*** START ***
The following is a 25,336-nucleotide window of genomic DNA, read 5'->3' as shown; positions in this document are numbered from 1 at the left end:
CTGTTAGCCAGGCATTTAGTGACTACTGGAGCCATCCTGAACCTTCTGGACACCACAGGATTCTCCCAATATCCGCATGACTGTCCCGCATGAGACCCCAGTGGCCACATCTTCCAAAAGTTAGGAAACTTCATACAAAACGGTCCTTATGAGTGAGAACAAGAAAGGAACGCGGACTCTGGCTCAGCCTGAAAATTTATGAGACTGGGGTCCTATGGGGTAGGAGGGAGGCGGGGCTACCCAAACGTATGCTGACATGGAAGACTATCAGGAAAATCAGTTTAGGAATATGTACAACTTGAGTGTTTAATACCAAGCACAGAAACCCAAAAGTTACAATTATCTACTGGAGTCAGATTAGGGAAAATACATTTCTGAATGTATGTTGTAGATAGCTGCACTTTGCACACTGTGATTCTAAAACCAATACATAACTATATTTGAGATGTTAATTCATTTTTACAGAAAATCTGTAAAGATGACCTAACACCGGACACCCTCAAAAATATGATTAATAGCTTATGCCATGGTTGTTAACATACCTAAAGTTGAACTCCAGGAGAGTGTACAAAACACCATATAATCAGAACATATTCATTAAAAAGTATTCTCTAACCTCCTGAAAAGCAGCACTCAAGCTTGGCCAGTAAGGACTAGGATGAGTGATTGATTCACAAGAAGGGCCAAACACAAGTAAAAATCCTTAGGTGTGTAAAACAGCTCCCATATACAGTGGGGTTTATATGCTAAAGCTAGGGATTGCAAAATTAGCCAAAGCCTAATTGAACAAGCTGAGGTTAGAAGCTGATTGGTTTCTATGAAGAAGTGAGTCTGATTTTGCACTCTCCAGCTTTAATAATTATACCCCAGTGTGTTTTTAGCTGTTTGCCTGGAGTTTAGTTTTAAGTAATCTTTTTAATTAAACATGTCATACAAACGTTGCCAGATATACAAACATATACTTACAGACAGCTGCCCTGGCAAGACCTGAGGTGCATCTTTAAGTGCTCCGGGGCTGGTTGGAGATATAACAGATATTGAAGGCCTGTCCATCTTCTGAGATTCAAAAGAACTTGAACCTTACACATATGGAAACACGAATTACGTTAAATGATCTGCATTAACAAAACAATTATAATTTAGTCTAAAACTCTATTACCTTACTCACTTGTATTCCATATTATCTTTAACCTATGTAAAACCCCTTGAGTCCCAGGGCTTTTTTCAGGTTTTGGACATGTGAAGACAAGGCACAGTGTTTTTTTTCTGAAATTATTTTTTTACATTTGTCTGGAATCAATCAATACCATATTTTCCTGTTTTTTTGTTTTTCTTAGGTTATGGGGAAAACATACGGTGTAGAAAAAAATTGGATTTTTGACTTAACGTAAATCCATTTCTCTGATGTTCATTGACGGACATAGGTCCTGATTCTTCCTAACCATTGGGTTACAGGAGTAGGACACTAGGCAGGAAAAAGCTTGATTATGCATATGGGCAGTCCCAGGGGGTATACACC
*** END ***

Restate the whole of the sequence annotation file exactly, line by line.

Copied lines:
The following is a 25,336-nucleotide window of genomic DNA, read 5'->3' as shown; positions in this document are numbered from 1 at the left end:
CTGTTAGCCAGGCATTTAGTGACTACTGGAGCCATCCTGAACCTTCTGGACACCACAGGATTCTCCCAATATCCGCATGACTGTCCCGCATGAGACCCCAGTGGCCACATCTTCCAAAAGTTAGGAAACTTCATACAAAACGGTCCTTATGAGTGAGAACAAGAAAGGAACGCGGACTCTGGCTCAGCCTGAAAATTTATGAGACTGGGGTCCTATGGGGTAGGAGGGAGGCGGGGCTACCCAAACGTATGCTGACATGGAAGACTATCAGGAAAATCAGTTTAGGAATATGTACAACTTGAGTGTTTAATACCAAGCACAGAAACCCAAAAGTTACAATTATCTACTGGAGTCAGATTAGGGAAAATACATTTCTGAATGTATGTTGTAGATAGCTGCACTTTGCACACTGTGATTCTAAAACCAATACATAACTATATTTGAGATGTTAATTCATTTTTACAGAAAATCTGTAAAGATGACCTAACACCGGACACCCTCAAAAATATGATTAATAGCTTATGCCATGGTTGTTAACATACCTAAAGTTGAACTCCAGGAGAGTGTACAAAACACCATATAATCAGAACATATTCATTAAAAAGTATTCTCTAACCTCCTGAAAAGCAGCACTCAAGCTTGGCCAGTAAGGACTAGGATGAGTGATTGATTCACAAGAAGGGCCAAACACAAGTAAAAATCCTTAGGTGTGTAAAACAGCTCCCATATACAGTGGGGTTTATATGCTAAAGCTAGGGATTGCAAAATTAGCCAAAGCCTAATTGAACAAGCTGAGGTTAGAAGCTGATTGGTTTCTATGAAGAAGTGAGTCTGATTTTGCACTCTCCAGCTTTAATAATTATACCCCAGTGTGTTTTTAGCTGTTTGCCTGGAGTTTAGTTTTAAGTAATCTTTTTAATTAAACATGTCATACAAACGTTGCCAGATATACAAACATATACTTACAGACAGCTGCCCTGGCAAGACCTGAGGTGCATCTTTAAGTGCTCCGGGGCTGGTTGGAGATATAACAGATATTGAAGGCCTGTCCATCTTCTGAGATTCAAAAGAACTTGAACCTTACACATATGGAAACACGAATTACGTTAAATGATCTGCATTAACAAAACAATTATAATTTAGTCTAAAACTCTATTACCTTACTCACTTGTATTCCATATTATCTTTAACCTATGTAAAACCCCTTGAGTCCCAGGGCTTTTTTCAGGTTTTGGACATGTGAAGACAAGGCACAGTGTTTTTTTTCTGAAATTATTTTTTTACATTTGTCTGGAATCAATCAATACCATATTTTCCTGTTTTTTTGTTTTTCTTAGGTTATGGGGAAAACATACGGTGTAGAAAAAAATTGGATTTTTGACTTAACGTAAATCCATTTCTCTGATGTTCATTGACGGACATAGGTCCTGATTCTTCCTAACCATTGGGTTACAGGAGTAGGACACTAGGCAGGAAAAAGCTTGATTATGCATATGGGCAGTCCCAGGGGGTATACACC